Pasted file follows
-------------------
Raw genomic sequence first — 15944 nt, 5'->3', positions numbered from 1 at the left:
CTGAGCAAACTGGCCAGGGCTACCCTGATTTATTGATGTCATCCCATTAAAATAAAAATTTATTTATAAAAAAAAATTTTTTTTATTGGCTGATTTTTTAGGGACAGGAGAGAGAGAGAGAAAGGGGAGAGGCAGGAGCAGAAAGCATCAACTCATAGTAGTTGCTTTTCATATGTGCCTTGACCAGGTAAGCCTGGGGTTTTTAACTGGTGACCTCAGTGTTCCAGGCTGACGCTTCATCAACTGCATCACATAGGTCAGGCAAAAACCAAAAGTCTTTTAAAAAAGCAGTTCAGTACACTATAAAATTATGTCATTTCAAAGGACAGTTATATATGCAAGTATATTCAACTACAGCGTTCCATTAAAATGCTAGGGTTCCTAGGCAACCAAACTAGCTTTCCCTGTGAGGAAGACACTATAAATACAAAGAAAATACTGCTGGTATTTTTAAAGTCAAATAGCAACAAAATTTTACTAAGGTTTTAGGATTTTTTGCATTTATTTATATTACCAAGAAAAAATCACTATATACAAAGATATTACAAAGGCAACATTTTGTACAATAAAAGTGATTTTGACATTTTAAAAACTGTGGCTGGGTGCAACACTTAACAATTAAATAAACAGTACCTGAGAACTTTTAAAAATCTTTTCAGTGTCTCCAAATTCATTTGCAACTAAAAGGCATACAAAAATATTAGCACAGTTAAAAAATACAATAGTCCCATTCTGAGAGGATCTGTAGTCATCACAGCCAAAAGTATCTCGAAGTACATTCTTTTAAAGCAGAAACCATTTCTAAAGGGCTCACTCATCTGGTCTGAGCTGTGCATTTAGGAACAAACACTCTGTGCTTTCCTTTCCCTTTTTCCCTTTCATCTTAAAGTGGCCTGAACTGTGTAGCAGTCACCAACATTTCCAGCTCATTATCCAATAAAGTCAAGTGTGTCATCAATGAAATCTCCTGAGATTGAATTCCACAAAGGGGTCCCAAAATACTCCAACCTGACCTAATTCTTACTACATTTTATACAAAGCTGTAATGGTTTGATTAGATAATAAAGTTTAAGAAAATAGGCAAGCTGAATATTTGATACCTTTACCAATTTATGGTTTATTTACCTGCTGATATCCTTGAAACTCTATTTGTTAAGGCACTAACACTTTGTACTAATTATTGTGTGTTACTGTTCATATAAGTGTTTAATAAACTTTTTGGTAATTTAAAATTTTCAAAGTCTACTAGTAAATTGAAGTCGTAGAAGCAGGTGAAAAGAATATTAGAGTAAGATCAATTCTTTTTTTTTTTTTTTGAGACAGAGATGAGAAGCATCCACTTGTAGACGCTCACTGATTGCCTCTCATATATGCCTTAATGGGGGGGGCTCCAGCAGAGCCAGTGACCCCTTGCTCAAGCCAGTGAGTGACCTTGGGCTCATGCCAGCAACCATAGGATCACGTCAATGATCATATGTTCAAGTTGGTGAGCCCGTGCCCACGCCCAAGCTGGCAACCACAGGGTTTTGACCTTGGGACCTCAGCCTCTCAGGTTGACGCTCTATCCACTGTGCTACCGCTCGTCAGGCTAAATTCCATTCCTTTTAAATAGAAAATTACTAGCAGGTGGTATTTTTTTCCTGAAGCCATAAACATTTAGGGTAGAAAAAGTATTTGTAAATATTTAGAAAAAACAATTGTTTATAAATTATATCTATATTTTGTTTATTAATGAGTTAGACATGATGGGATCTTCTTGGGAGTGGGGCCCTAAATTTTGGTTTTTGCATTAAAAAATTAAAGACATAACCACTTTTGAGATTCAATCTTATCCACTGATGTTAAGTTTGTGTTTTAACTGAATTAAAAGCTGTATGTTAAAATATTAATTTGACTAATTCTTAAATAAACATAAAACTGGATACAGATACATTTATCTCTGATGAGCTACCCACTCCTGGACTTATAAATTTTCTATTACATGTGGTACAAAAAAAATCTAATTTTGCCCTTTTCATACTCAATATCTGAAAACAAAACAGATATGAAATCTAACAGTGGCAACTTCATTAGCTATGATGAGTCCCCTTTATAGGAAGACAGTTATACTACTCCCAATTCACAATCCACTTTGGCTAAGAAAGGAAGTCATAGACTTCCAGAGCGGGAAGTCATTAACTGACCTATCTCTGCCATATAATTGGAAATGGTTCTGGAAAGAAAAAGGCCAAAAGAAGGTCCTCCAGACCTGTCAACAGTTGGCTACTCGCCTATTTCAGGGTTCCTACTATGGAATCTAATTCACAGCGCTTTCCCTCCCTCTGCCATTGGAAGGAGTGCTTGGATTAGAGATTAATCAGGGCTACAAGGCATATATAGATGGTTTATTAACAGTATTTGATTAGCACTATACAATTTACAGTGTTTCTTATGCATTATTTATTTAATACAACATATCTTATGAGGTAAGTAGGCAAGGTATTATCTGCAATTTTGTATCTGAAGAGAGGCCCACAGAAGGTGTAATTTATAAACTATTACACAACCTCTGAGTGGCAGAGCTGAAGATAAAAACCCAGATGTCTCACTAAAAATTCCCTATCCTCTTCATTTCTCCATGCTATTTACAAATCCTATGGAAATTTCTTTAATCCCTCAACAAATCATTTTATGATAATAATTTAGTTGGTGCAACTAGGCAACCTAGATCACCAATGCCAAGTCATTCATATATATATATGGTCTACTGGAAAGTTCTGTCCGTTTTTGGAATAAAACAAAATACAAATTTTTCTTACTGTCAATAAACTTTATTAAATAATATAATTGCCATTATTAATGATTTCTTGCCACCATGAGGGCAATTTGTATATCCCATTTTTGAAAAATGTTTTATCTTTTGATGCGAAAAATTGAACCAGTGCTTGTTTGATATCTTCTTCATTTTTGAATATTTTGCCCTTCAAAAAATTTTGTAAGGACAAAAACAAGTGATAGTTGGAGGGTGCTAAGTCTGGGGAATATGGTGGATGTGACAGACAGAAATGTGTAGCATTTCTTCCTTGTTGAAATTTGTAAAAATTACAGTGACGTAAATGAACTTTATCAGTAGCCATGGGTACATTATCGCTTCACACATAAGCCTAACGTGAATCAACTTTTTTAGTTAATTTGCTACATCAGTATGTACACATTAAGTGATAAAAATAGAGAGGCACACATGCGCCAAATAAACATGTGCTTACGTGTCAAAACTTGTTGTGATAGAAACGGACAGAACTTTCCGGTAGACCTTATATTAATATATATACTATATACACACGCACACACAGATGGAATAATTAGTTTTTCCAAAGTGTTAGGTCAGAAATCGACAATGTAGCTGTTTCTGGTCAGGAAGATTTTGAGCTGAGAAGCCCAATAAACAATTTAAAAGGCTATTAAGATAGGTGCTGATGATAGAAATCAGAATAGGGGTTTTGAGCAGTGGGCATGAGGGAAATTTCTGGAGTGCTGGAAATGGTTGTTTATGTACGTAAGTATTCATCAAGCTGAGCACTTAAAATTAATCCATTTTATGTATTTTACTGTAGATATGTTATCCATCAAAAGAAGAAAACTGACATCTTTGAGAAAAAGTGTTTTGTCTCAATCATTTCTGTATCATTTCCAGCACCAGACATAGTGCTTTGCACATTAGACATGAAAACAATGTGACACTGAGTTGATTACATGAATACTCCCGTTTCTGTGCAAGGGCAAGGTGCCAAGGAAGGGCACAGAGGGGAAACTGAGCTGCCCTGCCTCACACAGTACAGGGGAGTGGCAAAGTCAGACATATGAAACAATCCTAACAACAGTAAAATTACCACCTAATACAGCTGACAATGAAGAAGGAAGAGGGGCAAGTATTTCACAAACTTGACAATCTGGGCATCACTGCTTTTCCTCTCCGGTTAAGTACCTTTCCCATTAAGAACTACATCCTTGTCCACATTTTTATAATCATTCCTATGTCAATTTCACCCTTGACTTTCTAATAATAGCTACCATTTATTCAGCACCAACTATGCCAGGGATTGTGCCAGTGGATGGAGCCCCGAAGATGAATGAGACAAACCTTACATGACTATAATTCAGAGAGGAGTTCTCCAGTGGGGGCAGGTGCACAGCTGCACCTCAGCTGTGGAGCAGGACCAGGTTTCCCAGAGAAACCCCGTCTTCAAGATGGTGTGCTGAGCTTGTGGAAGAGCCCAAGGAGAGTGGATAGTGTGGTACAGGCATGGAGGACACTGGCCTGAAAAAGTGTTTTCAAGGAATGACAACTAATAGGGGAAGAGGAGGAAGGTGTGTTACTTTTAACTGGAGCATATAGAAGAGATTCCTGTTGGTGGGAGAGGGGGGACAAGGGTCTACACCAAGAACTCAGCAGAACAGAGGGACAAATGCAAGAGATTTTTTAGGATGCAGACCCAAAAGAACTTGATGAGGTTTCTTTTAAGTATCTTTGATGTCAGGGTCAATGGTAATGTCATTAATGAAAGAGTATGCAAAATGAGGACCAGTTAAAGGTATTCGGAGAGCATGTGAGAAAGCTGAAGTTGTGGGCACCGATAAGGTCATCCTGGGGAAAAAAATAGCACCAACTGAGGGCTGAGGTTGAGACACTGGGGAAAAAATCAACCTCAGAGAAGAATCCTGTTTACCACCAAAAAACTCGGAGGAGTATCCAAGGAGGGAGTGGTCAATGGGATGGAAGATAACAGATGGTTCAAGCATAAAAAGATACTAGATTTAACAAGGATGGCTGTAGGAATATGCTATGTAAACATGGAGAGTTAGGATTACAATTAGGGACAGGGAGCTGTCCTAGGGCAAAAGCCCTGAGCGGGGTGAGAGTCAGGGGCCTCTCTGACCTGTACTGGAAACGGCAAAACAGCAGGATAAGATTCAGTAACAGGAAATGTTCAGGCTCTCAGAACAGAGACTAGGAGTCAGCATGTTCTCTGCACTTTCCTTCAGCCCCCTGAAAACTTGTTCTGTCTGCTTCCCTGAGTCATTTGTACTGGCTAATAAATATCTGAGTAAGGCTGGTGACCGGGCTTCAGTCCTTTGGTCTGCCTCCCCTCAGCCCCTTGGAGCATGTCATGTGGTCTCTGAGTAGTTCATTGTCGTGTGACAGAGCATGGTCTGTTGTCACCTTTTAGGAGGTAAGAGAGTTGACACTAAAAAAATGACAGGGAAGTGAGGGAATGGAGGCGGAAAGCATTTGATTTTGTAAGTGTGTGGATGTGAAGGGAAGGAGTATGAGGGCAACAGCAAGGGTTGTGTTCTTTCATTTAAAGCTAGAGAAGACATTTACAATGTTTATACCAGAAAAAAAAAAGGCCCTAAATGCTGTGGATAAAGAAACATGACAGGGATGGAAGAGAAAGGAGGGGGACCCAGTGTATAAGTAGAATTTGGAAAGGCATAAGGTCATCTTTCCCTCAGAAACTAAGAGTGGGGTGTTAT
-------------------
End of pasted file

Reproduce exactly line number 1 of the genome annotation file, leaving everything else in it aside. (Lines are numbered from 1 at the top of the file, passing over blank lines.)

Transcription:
Raw genomic sequence first — 15944 nt, 5'->3', positions numbered from 1 at the left: